I still wasn’t convinced there was any merit to the philosophy or belief system of Christianity. I asked question after question. Most of the time I didn’t even wait to hear a response. I either wanted to just be heard, or I was too busy wanting to be my own boss that I rarely even listened for the response. These guys kept loving me and including me when any normal human would have been sick of me and would have stopped inviting me to hang out.

My whole life changed in the spring of 2002. By this time, I had been listening to some of the arguments for Christianity. A pretty strong case was beginning to build, but I still wasn’t convinced. Brad Payne with CGF took me to Dallas to hear a man named Dan Korem speak about the Passover, which was coming up. Dan was born in to an Orthodox Jewish home and started having questions about Judaism at the age of 18. His parents didn’t know how to handle the situation, so they sent him to the rabbi for “fixing”. After a long conversation, the rabbi decided Dan needed to become a Christian!

Well, that night in Dallas, Dan went through the seder meal from his perspective as a Jew who believes in Jesus. He explained dozens of amazing things that foreshadowed Jesus’ coming. The seder foretold of his death and his resurrection. Jesus was the Passover lamb! I understood the hiding of the matzah: middle of the three pieces taken out (Jesus), hidden (buried), found by the children, receive a reward (heaven). That night, I came to believe that Jesus was in fact the Messiah foretold in the Hebrew Scriptures.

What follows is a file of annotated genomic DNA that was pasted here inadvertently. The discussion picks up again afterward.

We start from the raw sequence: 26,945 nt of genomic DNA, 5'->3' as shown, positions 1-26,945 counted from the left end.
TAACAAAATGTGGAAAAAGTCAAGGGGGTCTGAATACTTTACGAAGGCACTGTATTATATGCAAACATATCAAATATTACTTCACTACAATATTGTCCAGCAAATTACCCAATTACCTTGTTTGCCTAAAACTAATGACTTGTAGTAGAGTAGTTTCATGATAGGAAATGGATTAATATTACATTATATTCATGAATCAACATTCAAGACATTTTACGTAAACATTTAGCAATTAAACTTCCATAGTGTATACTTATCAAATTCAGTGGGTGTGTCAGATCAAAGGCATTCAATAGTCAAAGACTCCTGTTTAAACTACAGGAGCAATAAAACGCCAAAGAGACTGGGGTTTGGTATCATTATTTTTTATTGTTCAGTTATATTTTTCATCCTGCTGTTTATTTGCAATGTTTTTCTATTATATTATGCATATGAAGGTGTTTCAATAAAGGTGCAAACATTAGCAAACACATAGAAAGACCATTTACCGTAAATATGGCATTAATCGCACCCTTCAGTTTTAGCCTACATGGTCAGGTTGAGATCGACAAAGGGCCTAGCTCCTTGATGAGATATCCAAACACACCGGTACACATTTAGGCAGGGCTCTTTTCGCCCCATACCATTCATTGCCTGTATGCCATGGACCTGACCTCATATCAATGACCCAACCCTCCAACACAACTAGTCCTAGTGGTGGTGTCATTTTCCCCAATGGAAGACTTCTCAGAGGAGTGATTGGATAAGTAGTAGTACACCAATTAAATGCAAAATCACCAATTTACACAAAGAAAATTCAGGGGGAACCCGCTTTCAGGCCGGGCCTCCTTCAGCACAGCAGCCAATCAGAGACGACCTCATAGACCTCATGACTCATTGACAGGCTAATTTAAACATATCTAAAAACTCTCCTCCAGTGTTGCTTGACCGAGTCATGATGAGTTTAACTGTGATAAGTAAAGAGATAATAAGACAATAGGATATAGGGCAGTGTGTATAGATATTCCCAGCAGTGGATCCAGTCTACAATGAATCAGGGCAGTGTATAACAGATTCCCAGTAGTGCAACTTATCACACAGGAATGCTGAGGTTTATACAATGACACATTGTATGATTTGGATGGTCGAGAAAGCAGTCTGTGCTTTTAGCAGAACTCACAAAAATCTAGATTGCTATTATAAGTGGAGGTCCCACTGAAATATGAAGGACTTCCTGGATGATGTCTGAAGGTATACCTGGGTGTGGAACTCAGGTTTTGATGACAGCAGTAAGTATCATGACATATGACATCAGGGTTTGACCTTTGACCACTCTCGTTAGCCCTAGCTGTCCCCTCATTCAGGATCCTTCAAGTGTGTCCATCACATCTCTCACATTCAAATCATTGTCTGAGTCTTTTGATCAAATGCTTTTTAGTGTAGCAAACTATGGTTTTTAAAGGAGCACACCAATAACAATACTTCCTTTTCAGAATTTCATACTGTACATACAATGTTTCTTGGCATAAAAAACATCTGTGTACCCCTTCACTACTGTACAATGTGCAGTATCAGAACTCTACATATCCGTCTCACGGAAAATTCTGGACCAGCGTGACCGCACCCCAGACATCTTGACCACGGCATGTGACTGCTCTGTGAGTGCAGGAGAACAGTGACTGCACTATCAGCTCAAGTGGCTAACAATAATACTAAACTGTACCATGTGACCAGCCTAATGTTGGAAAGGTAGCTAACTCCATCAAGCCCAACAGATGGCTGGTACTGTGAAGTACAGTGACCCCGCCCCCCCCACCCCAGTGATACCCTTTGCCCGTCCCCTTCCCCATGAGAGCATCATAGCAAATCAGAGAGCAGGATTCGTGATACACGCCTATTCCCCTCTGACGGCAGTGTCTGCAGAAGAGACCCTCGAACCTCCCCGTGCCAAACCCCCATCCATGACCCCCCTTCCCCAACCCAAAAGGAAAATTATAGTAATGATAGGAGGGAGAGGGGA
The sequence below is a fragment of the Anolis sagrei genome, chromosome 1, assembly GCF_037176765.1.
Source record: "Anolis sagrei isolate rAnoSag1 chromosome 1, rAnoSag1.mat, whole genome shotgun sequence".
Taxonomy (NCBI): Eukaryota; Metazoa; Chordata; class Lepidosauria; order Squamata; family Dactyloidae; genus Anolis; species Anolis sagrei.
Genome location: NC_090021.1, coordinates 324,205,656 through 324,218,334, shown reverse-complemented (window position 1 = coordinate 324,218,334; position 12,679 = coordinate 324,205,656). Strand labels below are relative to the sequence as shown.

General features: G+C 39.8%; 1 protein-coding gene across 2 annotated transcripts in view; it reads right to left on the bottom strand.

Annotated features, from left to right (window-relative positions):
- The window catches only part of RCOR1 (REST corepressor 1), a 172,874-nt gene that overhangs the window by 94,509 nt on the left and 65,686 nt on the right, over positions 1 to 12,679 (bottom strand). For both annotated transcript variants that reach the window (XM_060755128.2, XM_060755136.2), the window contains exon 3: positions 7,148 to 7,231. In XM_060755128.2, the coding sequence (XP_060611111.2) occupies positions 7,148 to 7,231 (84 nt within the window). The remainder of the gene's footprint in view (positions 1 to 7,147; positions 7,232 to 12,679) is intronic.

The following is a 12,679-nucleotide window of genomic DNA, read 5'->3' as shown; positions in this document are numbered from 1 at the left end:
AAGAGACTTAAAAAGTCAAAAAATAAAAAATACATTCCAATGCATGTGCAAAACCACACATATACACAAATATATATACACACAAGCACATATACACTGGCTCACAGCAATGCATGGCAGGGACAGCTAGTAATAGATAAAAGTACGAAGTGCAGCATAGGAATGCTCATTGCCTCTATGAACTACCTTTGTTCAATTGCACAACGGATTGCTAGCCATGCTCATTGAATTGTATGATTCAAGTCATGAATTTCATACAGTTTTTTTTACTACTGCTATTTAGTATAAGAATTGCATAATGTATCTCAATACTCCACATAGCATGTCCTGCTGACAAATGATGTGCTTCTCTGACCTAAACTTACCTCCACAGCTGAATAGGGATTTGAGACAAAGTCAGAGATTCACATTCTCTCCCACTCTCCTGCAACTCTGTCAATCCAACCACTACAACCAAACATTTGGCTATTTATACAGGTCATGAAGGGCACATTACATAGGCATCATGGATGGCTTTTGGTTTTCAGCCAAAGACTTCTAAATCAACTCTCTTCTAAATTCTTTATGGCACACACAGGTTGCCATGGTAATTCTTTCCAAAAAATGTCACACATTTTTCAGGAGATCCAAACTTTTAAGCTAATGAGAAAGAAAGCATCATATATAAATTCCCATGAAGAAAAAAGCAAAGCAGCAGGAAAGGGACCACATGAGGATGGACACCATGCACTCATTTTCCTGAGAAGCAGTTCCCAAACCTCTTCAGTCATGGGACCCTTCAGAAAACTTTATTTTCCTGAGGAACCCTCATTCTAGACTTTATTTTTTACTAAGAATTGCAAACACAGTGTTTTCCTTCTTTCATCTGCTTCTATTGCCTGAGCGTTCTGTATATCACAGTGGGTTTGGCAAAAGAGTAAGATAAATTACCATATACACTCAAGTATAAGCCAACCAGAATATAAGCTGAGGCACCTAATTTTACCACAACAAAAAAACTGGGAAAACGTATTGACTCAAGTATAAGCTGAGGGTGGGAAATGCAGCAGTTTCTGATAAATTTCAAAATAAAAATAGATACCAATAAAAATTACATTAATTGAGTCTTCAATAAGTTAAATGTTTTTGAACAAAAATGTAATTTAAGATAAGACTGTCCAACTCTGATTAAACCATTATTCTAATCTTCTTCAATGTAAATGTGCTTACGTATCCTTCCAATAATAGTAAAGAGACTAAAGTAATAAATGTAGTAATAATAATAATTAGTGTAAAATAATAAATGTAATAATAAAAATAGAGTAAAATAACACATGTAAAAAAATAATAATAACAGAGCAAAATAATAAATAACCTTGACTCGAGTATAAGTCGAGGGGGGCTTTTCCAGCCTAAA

My life has new purpose and a sense of urgency. Urgency, because if at the end of this life, there’s either heaven or hell, it’s time to tell the world. However, I’ve learned to be patient when telling others about Jesus. I recognize that God had been preparing me for some time to receive his message. It didn’t happen over night. And while the change was sudden, it took a while to get to that sudden change.

By the way, I did eventually become a pretty good golfer. In 2003 I was chosen as captain of the U.S. Palmer Cup team and I was selected to the U.S. Walker Cup team. These are the highest honors an American amateur golfer can receive. I went on to play on the PGA Tour, the Nationwide Tour, and various mini-tours across the country. I have recently left the world of professional golf to pursue my role as a husband and father with much more regularity. I live in Fort Worth, Texas, with my wife, Tori, and our two young children, Sami and Ben.

On the journey to becoming a professional golfer, I discovered something more thrilling than the fleeting fame of celebrity and tournaments. That is the fact that there is a God who loves me and cares for me, and that he wants to be involved in all the details of my life.

My hope for all reading this is that you will take a serious look at Jesus. God loves us enough to have paid our penalty for us. This is all as plain in the Hebrew Scriptures as it is in the New Testament. It’s really all one book. If you haven’t come to know the Messiah for yourself, please read the Scriptures and consider Jesus’ claims. I know that for me, a better understanding of my Jewish heritage made it simply natural for me to accept “the rest of the story.”